If you get too secular, narrow your focus, you end up alienating your audience. I have to realize that if I’m doing a story that’s big on the West Coast I have to figure out a way that everybody can get on the same wavelength.

If a USC defensive tackle got sent home from practice because he cried, in it of itself that story is ha-ha-ha, but then I’ve got to make it about more than a USC defensive tackle crying at practice. Guys, is it ever okay to cry? Is there any circumstance a guy can cry and you’re okay with? Is crying at practice is a sign of weakness? Suddenly it becomes a topic that everybody has an opinion on.

Do you change your style when you fill in for other hosts?

I don’t really change what I do from the night to the daytime. It’s a shock for the listener because you’re listening to someone who you’re not used to, and here I am, in the middle of talking about a basketball trade, I’m making a reference to Tim Robbins from “Shawshank Redemption.” It can be a little jarring, and I understand that, but that’s kind of how I think of things.

What was one of your most memorable interviews?

I interviewed Refrigerator Perry. The guy was playing poker while we were interviewing him. He would say stuff like “I think the Bears this year are going to have a -- check.” You could hear him betting.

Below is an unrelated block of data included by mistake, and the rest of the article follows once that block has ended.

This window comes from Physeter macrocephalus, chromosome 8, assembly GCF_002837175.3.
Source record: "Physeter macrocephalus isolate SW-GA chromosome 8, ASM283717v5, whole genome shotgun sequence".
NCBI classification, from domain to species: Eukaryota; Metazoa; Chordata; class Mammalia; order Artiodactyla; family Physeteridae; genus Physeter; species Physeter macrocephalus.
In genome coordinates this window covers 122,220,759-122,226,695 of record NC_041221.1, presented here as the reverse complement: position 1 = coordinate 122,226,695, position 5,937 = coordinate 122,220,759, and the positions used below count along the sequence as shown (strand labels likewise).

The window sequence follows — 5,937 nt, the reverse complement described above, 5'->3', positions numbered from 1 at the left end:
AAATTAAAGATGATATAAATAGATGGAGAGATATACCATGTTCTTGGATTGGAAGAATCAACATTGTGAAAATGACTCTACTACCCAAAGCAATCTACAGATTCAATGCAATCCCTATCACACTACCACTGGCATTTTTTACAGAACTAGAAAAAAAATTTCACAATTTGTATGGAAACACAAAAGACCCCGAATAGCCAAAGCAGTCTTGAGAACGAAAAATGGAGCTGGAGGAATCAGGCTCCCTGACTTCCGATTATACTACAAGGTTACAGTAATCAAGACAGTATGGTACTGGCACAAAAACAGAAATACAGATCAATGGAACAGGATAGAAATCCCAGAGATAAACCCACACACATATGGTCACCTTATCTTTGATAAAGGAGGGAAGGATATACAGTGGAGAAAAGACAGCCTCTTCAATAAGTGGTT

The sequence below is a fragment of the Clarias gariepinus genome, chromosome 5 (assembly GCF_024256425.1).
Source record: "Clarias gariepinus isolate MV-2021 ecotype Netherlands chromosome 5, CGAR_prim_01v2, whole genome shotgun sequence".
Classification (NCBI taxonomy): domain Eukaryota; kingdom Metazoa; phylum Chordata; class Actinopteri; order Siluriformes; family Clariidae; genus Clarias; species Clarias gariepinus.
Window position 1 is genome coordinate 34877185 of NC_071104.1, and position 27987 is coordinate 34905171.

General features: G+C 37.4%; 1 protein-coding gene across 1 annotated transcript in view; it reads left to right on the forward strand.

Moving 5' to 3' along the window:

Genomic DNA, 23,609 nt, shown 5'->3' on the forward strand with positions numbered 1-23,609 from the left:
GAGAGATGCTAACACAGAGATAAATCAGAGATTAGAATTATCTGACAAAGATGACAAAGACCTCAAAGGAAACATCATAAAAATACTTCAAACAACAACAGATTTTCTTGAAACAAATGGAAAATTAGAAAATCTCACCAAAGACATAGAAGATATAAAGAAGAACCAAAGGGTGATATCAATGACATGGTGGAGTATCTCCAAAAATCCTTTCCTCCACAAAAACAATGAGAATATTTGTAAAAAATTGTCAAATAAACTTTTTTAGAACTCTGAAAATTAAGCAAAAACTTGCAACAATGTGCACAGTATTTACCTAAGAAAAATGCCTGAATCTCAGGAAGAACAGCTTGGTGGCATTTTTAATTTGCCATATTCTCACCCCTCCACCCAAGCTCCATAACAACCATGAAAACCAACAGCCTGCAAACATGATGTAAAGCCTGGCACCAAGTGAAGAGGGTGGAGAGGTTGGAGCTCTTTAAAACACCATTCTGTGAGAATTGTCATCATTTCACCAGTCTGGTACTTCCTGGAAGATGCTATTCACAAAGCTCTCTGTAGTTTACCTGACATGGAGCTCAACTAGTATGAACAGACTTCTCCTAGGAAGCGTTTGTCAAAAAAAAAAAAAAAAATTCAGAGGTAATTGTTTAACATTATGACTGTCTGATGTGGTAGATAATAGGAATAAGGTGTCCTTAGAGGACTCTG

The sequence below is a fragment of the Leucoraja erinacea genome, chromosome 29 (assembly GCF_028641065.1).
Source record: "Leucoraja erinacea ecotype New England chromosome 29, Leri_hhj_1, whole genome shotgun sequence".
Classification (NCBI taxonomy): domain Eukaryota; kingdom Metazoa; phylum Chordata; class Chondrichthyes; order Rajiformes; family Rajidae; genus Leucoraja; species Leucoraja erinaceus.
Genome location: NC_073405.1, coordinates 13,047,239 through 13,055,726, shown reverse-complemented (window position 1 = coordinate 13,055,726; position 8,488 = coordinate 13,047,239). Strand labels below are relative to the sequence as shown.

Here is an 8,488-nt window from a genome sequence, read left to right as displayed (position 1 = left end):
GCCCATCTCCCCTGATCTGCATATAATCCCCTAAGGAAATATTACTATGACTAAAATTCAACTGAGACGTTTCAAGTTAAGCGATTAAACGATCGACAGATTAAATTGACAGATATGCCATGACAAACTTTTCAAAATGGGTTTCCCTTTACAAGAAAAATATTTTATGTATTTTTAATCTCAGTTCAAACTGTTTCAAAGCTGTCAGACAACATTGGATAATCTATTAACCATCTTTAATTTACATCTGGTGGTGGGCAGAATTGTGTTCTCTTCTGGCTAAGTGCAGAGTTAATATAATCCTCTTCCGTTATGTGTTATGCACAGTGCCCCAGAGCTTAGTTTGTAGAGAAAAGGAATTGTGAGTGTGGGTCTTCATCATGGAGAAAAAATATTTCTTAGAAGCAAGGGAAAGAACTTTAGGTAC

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What’s some great radio advice you’ve received?

One of the best pieces of career advice I’ve ever gotten was from JT The Brick who does a show out here on Fox Sports Radio. He said you will see you’ll get more breaks because of people blowing up in front of you than you’ll ever get because of something you’ve done. When people make mistakes and wind up losing their jobs, somebody’s got to fill that void. Sure enough, many thing have happened outside of my control that I wound up benefiting. It’s really odd that’s how it works.

I’ve never seen more people implode and blow themselves up like I’ve seen in radio. I read stories about so-and-so got let go because of a fist fight with their Programming Director. Who does that? I don’t need a daily reminder I don’t need to punch my PD.